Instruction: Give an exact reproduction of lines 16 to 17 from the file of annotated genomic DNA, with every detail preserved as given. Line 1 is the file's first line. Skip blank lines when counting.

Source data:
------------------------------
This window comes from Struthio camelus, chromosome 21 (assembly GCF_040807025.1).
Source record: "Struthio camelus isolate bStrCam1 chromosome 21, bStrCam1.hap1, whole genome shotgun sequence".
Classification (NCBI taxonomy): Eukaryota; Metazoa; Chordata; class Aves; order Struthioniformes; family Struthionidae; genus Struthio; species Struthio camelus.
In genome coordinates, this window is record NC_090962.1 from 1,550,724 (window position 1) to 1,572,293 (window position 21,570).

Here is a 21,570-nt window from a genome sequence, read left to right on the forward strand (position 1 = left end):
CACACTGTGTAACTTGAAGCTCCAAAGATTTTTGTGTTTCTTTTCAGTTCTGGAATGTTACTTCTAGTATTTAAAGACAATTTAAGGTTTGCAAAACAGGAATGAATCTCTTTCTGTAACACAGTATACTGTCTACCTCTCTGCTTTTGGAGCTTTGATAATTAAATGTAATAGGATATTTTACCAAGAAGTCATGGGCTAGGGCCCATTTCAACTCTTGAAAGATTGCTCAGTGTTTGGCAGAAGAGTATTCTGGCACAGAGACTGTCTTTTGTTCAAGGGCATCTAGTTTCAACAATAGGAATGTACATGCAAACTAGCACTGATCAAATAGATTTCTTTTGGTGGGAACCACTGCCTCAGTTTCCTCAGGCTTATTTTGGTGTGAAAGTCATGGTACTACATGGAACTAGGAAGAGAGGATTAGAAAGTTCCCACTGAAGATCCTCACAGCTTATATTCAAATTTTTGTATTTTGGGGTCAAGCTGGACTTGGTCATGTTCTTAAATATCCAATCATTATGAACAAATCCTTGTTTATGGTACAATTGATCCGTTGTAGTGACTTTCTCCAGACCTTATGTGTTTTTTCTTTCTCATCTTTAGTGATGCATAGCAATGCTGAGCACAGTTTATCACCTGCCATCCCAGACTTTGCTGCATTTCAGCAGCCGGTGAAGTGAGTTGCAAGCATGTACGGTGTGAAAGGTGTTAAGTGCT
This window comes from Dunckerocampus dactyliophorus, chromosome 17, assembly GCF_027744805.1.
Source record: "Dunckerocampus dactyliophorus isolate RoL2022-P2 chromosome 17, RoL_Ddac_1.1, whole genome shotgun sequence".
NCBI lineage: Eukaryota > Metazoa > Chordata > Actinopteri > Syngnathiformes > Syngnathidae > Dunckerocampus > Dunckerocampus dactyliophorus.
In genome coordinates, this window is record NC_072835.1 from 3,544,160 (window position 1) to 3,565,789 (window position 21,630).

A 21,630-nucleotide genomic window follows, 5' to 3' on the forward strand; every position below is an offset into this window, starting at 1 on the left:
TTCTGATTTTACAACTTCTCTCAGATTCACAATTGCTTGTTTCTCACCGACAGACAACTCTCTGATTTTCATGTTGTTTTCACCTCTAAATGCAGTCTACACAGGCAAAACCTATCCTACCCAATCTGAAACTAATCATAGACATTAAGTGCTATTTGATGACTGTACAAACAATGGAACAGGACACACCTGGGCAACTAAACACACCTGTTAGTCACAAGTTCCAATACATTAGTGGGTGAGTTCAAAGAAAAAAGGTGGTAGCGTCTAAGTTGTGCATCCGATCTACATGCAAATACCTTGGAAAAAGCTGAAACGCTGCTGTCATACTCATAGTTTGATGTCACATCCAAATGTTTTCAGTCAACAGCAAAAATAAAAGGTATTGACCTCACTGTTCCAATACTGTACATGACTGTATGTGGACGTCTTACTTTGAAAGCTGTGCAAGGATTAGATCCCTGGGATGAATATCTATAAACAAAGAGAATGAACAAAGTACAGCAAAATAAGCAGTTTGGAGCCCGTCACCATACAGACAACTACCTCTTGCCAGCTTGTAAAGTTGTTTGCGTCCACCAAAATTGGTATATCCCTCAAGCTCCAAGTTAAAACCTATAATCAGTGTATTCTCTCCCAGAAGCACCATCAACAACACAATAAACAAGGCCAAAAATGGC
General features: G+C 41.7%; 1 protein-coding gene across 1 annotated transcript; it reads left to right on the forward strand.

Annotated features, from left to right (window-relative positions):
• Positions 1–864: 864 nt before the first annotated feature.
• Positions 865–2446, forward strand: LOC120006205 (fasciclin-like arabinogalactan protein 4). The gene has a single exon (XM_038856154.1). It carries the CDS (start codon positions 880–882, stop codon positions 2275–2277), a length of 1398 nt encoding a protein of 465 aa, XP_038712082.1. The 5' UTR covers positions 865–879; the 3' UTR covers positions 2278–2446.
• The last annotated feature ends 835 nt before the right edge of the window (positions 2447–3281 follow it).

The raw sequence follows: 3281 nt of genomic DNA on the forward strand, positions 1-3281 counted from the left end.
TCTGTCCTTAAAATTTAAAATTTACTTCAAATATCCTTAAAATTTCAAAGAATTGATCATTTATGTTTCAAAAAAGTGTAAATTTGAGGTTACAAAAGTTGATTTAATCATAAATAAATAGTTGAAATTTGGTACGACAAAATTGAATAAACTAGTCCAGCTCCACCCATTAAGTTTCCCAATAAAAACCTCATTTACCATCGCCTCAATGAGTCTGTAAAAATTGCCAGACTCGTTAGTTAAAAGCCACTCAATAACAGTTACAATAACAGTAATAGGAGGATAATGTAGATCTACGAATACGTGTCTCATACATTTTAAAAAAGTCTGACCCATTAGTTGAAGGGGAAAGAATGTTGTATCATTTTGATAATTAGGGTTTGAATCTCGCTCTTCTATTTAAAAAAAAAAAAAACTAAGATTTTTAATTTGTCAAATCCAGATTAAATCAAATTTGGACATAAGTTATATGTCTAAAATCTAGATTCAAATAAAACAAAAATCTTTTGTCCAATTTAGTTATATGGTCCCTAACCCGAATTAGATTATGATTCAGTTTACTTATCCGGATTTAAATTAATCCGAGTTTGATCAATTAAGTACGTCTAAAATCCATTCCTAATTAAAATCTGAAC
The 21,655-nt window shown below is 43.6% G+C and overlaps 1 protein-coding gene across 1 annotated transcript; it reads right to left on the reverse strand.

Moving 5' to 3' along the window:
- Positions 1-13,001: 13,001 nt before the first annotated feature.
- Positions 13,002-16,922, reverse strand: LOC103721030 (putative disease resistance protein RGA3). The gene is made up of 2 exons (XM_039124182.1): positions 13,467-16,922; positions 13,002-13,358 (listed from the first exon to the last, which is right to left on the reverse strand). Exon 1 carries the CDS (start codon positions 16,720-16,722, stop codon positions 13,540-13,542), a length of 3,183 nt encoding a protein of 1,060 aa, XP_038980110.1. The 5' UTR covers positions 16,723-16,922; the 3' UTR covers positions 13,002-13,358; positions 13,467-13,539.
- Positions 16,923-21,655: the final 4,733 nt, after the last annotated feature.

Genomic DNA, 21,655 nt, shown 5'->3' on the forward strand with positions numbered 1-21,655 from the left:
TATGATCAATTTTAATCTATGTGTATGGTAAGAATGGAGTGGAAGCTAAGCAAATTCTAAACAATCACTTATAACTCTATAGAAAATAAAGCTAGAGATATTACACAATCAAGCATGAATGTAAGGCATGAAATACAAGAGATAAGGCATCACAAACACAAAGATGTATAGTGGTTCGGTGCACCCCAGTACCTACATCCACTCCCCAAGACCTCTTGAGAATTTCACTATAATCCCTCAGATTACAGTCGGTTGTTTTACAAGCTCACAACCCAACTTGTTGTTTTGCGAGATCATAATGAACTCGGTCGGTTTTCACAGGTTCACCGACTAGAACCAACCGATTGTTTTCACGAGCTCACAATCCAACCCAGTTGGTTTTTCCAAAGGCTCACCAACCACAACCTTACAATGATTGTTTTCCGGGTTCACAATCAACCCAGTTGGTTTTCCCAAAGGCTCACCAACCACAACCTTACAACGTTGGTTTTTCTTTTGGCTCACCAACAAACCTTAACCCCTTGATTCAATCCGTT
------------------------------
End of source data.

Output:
• Positions 865–2446, forward strand: LOC120006205 (fasciclin-like arabinogalactan protein 4). The gene has a single exon (XM_038856154.1). It carries the CDS (start codon positions 880–882, stop codon positions 2275–2277), a length of 1398 nt encoding a protein of 465 aa, XP_038712082.1. The 5' UTR covers positions 865–879; the 3' UTR covers positions 2278–2446.
• The last annotated feature ends 835 nt before the right edge of the window (positions 2447–3281 follow it).